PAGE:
‘I have to lift my leg into the car”. This is a pretty common complaint and we hear it a couple of times in a week.
Ben Tolson, one of our acupuncturists and a Sports and Deep Tissue Massage therapists was tackling one of these recently. We’ve had a good discussion about it over coffee in the clinic. And so, this blog.
We came to the conclusion that the classic, and often misdiagnosed, problem is a low-grade mechanical back pain as a result of a twisted pelvis.
Why should this hurt and so you lifting your leg?
Well, the answer here is in your anatomy. The main muscle that you use to lift your leg is called the iliopsoas muscle. This muscle originates along the edges of all your lumbar vertebrae and inserts on the top of your femur. You use it to bend at the hip and lift your leg into the car. The muscle has to contract in order to pull the femur bone closer to the body. An unfortunate side effect of this is that it also causes all the vertebral bodies in the lumbar spine to be compressed. This compression will hurt your low-back.
The world guru on this is a bloke called Professor Stuart McGill. He writes that the compression caused by carrying out a traditional sit-up “..imposes approximately 3300 N (730 lbs) of compression on the spine”. He adds that a bent leg raise – so, the action you do to get into your car, imposes 1767 N of compression. If your low-back is irritated, then this compression will cause your low-back joints to howl. Your brain will then prevent you from even trying to carrying out the move. You will not want to lift your leg in and out of the car. What you are doing to prevent this is to not use this muscle but lift your leg in and out by hand.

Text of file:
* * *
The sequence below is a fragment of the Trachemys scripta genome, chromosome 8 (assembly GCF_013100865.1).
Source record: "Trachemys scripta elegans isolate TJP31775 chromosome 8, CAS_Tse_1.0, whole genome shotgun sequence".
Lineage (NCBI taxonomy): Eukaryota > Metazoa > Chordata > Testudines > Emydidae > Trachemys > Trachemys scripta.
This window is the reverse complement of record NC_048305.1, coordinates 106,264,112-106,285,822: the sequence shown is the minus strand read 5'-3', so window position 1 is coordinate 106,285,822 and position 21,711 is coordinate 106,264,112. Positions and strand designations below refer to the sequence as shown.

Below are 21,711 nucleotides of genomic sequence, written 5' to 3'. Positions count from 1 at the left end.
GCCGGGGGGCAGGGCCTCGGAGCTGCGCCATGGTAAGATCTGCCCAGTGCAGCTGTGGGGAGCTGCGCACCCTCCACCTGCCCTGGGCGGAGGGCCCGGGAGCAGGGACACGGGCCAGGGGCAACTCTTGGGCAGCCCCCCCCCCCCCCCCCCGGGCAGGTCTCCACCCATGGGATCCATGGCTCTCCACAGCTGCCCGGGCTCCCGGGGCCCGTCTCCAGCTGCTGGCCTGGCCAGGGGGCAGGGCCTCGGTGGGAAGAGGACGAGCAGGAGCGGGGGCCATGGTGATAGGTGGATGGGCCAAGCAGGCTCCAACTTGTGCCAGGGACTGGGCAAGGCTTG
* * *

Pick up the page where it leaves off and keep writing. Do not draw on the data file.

Prof McGill adds that the National Institute of Occupational Safety and Health set the limit for low-back compression in workers at 3300 N. So, it certainly makes sense to never do a sit-up again. And now you know why your low-back hurts. You also know why you have to lift it in and out of the car (and I bet it is pain free when you do this as your iliopsoas muscle is not being used at all).
However, there are a few other nasty reasons you can’t lift your leg into a car. Pleasingly, these are rare and pretty easy to diagnose once you know what you are thinking about. They are:
- Where you injure your iliopsoas muscle and it calcifies at the muscle to tendon junction and, as it passes over the pelvic rim, it will sting.
- You tear in the cartilaginous edge of the hip. Thius is a labral tear and should be pretty obvious if checked correctly.
- You can have a Sartorius muscle injury or a groin strain, and, again, this should be pretty easy to diagnose if you think about it first.
- Arthritic changes can also cause the same problem but you should also know about these.